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Prop 27 opposed by Political Science and American Indian Studies professors

Long Beach State professors stand against Proposition 27, saying it sets a dangerous precedent in California.

Prop 27 would allow online and mobile sports wagering outside of tribal lands. Sports wagering in California is illegal outside of tribal owned casinos.

Those that are against Prop 27 said it would turn every cellphone and computer into a gambling device which would make it easier for underage gambling and addiction.

Anti-Prop 27 groups include 50 Native American tribes and tribal organizations, the California Democratic and Republican parties, and the California Teachers Association.

CSULB assistant professor in the American Indian Studies program, Theresa Gregor, is also against the proposition.

Gregor is Kumeyaay [Lipai] from the Ipai Nation of Santa Ysabel, and said both the tribes and corporations would have to pay start-up and renewal fees, but the damage would be felt by the tribes a lot more.

“I see it as these outside corporations are taking advantage of smaller tribes’ desire to compete and ramp up services,” Gregor said. “I think it’s a dangerous precedent that they’re setting.”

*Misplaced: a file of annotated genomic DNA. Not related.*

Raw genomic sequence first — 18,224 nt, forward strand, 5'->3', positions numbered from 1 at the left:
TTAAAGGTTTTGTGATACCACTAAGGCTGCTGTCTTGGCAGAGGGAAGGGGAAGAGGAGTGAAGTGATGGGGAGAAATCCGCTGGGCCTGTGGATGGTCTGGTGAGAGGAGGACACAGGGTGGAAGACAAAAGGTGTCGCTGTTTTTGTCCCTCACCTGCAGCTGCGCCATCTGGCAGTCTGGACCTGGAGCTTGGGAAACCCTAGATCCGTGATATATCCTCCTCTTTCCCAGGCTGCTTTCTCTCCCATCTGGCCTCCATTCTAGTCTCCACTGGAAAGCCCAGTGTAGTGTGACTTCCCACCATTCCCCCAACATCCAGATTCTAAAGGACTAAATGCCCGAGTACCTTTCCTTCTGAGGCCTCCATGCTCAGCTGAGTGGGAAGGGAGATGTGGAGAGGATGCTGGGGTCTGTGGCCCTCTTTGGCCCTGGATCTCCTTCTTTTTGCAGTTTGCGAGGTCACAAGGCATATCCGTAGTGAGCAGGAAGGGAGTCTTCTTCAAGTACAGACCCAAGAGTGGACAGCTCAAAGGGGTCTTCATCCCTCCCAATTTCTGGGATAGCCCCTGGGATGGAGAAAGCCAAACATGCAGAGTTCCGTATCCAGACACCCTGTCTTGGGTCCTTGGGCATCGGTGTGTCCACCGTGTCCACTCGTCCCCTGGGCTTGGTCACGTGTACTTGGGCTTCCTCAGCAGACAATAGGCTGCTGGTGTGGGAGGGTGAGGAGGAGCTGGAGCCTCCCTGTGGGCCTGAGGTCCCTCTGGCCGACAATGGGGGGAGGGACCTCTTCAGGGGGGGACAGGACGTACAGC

Advocates in favor of the proposition say that it would create a permanent source of funding to help reduce homelessness and will still allow every tribe to benefit, according to calmatters.org.

Groups that have endorsed Prop 27 include FanDuel, Draft Kings, BetMGM, the MLB, the Yokut Tribe, Middletown Rancheria of Pomo Indians and BigValley Band of Pomo Indians.

“This is totally going to revolutionize and open up a market to essentially people that are not from California and don’t have California’s best interest,” Gregor said. “They’re just looking at expanding their monopoly.”

It could be in the hundreds of millions of dollars annually, but likely would be no more than $500 million, according to the Legislative Analyst’s Office’s (LAO) website.

Californians would see fiscal effects including increased state revenues, increased state regulatory costs according to the LAO website. Most of the money would be used to address homelessness and gambling addiction after covering the state’s new regulatory costs.

CSULB assistant professor of political science, Matt Lesenyie, said that there is no way for all sides to win here because there are only so many gamblers.

“It’s not just Draft Kings and FanDuel, but Vegas wants to cut into and reduce the tribes’ market share of gambling,” Lesenyie said. “The more gaming we have in California, the fewer people go to Reno and Las Vegas.”

Tribes with tribal-state compacts and certain gambling companies who partner with a tribe with a tribal-state compact would be able to apply for a five-year license to offer online sports wagering.

Opponents have raised $173.2 million against the proposition while supporters have raised $150.1 million, according to Cal Matters.

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